In a small village encircled by velvety white snow-topped mountains in Afghanistan’s Bamiyan province, Aziza Rahimi mourns the baby she lost last year after a harrowing birth with no medical care.
“It was too hard for me when I lost my baby. As a mother, I nurtured the baby in my womb for nine months but then I lost him. It is too painful,” said Rahimi, 35.
The village’s rugged and remote beauty in Bamiyan’s Foladi valley comes with deadly barriers for pregnant mothers.
However, a potentially lifesaving improvement is on the way. Rahimi’s village is one of several around Bamiyan that have sent 40 young women to train for two years as midwives in the provincial capital, after which they will return home.
Isolation can become a death sentence in any difficult birth, doctors and aid workers say, contributing to Afghanistan’s extremely high maternal and infant mortality rates, among the worst in the world.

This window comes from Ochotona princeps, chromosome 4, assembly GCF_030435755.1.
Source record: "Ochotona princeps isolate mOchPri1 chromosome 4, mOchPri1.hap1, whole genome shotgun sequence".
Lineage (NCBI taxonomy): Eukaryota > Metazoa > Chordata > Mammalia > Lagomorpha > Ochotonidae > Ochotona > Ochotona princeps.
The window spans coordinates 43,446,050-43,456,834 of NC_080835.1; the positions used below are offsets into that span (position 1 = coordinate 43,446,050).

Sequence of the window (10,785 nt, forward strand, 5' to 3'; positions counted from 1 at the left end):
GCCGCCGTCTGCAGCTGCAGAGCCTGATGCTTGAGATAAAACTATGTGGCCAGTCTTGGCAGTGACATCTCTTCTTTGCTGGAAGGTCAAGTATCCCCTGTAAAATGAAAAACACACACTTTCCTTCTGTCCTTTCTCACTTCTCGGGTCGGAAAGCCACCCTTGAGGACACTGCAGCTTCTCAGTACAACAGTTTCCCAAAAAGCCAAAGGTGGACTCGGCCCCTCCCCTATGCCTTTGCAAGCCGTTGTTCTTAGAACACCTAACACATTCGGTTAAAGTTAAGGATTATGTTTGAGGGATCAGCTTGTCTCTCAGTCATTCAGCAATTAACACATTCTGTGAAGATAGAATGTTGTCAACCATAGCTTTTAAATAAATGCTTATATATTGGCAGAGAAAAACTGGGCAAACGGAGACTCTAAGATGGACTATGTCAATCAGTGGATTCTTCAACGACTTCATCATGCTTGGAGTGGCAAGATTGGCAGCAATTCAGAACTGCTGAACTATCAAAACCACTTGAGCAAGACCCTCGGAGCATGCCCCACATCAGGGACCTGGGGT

The United Nations estimates an Afghan woman dies every two hours during pregnancy or childbirth, making Afghanistan’s maternal mortality rate the highest in Asia.
The trainee midwife programme has been spearheaded by the UN refugee agency (UNHCR) with the Watan Social and Technical Services Association, a local charity. They hope to expand the programme to other provinces.
Since taking over in 2021, Taliban authorities have barred women from universities and most charity jobs, but they have made exemptions in the healthcare sector and the UNHCR says local health authorities support the project.